Both Bethpage and the town from “The Lottery” followed a tradition that has been kept up with for many years. In the case of “The Lottery”, there tradition was a lot more serious than the tradition of Bethpage, but both were ran by their town’s leader. The tradition of my town is an annual football game that takes place at the high school. It is called “Bretton Bowl” and started over 22 years ago. When it started, the rules were that the high school football players versed whoever was up for the challenge. The town would try to create a team that would beat the varsity players, but often times failed. The game was started as a fundraiser for the needy people of Bethpage. The first game collected $3,100. Now, two decades later, our Bretton Bowl brings in over $40,000. Having this football game each year really brings the community together each and every time. The rules have slightly changed throughout the years; it is no
longer varsity vs. the community. Instead both teams are mixed with high school players and townsmen. Although, the rules have changed over time, it still raises the money necessary for the needy. Just like the lottery, rules change over time. Both towns take part in traditions and for the most part do not know where they begin. Unfortunately, the townsmen of “The Lottery” follow the traditions for the wrong reason and hopefully over time, their tradition will change for the better.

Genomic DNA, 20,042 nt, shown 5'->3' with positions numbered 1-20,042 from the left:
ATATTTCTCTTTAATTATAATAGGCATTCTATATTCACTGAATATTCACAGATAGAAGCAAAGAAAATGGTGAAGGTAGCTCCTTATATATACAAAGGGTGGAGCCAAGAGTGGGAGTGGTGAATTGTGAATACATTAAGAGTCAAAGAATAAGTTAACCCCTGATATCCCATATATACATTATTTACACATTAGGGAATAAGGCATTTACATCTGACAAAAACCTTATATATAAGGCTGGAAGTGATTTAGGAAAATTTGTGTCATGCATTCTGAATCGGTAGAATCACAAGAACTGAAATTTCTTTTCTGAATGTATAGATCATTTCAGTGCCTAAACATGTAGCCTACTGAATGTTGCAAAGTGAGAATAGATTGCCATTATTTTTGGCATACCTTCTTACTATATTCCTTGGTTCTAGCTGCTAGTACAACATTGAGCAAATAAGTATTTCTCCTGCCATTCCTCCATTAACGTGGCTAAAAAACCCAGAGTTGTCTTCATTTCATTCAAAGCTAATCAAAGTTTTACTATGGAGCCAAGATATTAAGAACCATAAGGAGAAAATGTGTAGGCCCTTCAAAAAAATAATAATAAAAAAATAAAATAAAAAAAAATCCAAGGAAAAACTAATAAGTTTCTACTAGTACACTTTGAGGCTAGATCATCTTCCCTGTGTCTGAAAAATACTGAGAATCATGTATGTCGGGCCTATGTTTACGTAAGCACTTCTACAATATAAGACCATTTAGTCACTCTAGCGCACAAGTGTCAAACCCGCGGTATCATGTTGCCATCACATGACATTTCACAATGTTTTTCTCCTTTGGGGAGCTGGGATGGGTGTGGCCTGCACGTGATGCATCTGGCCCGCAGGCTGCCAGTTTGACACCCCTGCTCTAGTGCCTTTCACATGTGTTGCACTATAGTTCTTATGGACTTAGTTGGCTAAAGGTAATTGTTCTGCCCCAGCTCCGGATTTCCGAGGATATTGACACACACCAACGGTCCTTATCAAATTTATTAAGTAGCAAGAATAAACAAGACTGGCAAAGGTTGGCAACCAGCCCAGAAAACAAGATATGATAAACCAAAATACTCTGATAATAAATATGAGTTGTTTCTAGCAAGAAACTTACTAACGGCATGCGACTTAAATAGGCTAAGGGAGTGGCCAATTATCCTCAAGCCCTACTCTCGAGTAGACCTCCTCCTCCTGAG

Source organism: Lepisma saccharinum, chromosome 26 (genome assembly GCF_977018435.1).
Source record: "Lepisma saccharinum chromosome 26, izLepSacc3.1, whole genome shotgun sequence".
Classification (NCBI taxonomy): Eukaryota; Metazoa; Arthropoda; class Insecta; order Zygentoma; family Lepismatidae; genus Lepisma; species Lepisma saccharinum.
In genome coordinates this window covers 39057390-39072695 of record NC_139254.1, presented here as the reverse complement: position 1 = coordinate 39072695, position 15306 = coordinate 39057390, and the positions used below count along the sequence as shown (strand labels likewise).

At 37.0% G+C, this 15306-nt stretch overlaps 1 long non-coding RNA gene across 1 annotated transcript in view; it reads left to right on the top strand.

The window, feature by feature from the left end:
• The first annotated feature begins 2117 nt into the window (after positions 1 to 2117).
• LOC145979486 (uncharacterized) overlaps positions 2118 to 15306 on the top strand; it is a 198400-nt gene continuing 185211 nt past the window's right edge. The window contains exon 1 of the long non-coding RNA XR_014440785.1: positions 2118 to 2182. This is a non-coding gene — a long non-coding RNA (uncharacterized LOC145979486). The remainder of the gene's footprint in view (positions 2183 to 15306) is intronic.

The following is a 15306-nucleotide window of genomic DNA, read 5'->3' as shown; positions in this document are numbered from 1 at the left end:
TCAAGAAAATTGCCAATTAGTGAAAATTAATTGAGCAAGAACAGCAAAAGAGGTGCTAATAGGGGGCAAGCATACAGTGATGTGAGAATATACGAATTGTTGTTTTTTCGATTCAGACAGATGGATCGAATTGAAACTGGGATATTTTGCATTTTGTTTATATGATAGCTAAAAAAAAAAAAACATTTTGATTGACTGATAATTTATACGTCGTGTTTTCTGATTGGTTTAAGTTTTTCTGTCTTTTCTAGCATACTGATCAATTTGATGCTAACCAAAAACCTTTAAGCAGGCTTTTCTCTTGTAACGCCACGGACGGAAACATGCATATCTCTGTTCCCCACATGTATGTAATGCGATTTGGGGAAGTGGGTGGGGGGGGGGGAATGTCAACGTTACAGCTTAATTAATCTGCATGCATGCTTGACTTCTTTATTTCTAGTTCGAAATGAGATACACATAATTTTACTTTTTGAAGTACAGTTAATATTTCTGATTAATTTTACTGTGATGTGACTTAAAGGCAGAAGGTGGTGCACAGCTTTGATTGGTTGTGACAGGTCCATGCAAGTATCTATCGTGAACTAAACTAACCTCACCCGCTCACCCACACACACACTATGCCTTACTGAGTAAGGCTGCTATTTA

Bethpage has many wonderful qualities that surpass the smaller amount of bad qualities. So far all you know about Bethpage is the football games, the Ho-Ho-Ho-a-thon, Grumman, and the Black Course. That all sounds well and good, but there are other concerning parts of Bethpage that are not up to par. For instance, there is a sufficient enough amount of drugs within our community to be recognized, there is usually about one or two pregnant teens in high school each year, unfortunately, there is also usually one or more fatal car accidents each year in which our town continuously mourns, and on top of all of that there is plenty of violence and sex offenders within the small radius of our town. This town is not all it is cracked up to be honestly.